Spurred by cases like that of a former Cleveland Clinic researcher who is facing criminal charges for failing to disclose his ties to China, Sen. Rob Portman on Wednesday introduced legislation that would crack down on theft of U.S. research and innovations by China and other nations.
The legislation that Portman unveiled with a bipartisan group of colleagues would impose fines and prison sentences of up to five years on researchers who intentionally fail to disclose their foreign backing when they apply for federal grants. It would also require that institutions who sponsor foreign scholars tell the State Department whether their visitors will have access to sensitive technologies and allow the State Department to deny visas to those who seek access to sensitive technologies. It would also create a U.S. government-wide database of researchers who have obtained federal grants,
In an interview with reporters, Portman said technology China has stolen over the past 20 years has helped fuel the rise of its economy and military while the U.S. government “has been asleep at the switch, doing almost nothing to stop it.”
“This bill will help us stop foreign governments from stealing our research and innovation while also increasing transparency to ensure that taxpayers know when colleges and universities accept significant foreign funding,” said a statement from Portman. “We must hold countries that act in bad faith, like China, accountable and I urge my colleagues to join us in supporting this legislation.”
The Senate Permanent Subcommittee on Investigations, which Portman chairs, last year released a report on a Chinese program launched in 2008 called the “Thousand Talents Plan,” which encourages U.S. researchers to transmit their knowledge to China in exchange for incentives that include money, research funding and lab space. It found more than 7,000 “experts” were participating in the program by 2017.
Last month, a former Cleveland Clinic researcher who received more than $3.6 million in National Institutes of Health grants was charged with wire fraud for failing to disclose his ties to Chinese universities and the Thousand Talents Plan.
A complaint filed against Dr. Qing Wang of Shaker Heights says he “knowingly failed” to tell NIH he held the position of Dean of the College of Life Sciences and Technology at the Huazhong University of Science and Technology and that he received grant money from the National Natural Science Foundation of China for some of the same scientific research funded by the NIH grant. It says NIH approved its grants for Wang’s Cleveland Clinic research based on his “false representations and promises.”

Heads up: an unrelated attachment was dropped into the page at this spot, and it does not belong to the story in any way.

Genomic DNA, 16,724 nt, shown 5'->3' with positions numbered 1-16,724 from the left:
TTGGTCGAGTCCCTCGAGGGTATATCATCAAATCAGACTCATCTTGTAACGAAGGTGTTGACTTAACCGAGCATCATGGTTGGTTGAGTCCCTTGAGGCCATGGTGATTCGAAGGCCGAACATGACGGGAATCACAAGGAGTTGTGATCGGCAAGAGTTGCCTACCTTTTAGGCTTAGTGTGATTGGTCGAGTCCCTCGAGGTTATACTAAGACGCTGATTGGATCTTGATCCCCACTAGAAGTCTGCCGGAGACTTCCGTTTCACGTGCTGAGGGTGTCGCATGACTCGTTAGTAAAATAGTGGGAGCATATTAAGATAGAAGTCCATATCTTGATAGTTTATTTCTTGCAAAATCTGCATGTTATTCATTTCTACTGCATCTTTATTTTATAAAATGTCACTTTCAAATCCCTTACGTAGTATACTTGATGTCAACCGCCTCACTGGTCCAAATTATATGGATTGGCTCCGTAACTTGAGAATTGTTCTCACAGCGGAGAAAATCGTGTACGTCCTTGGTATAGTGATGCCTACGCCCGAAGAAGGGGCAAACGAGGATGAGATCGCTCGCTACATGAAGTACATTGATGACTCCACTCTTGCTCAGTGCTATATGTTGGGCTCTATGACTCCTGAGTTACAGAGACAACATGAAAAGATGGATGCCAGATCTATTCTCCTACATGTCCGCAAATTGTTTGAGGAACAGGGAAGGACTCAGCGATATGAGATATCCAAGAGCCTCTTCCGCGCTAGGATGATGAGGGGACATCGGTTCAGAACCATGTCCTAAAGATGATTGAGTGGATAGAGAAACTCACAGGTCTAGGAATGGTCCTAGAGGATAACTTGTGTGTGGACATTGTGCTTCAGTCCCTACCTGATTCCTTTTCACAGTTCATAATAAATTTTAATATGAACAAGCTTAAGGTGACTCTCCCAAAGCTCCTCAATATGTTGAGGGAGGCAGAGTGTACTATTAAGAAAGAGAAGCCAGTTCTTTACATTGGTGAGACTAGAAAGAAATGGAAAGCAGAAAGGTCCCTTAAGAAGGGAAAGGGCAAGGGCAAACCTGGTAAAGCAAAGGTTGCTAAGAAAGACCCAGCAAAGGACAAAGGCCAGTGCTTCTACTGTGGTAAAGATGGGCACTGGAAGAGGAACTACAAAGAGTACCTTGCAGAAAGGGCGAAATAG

Investigators also said China gave Wang $3 million in research support for his lab in China. along with free travel and lodging for his trips to China, including a three-bedroom apartment on campus for his personal use. This occurred while Wang was received NIH grant money without disclosing his ties to China. Wang, who asserts his innocence, was released on $100,000 bond after an appearance before Magistrate Judge Jonathan D. Greenberg.
Portman said Wang took biological samples from Cleveland to his shadow lab in China, to replicate the federally funded research he conducted in Cleveland.
“He was lying on his applications for grant research, and yet he couldn’t be arrested for that because it’s not a crime,” said Portman. “It will be under our legislation.”
The bill’s cosponsors include Delaware Sen. Tom Carper, the top Democrat on the investigations subcommittee that Portman chairs. Carper noted that the federal government is investigating foreign hackers for trying to steal intellectual property related to coronavirus treatments from U.S. universities and health care companies.
He said the bill would protect U.S. intellectual property from “foreign governments working to steal it, hold those acting in bad faith accountable, and improve the partnerships between our researchers and their foreign partners, and preserve our economic competitiveness around the world.”
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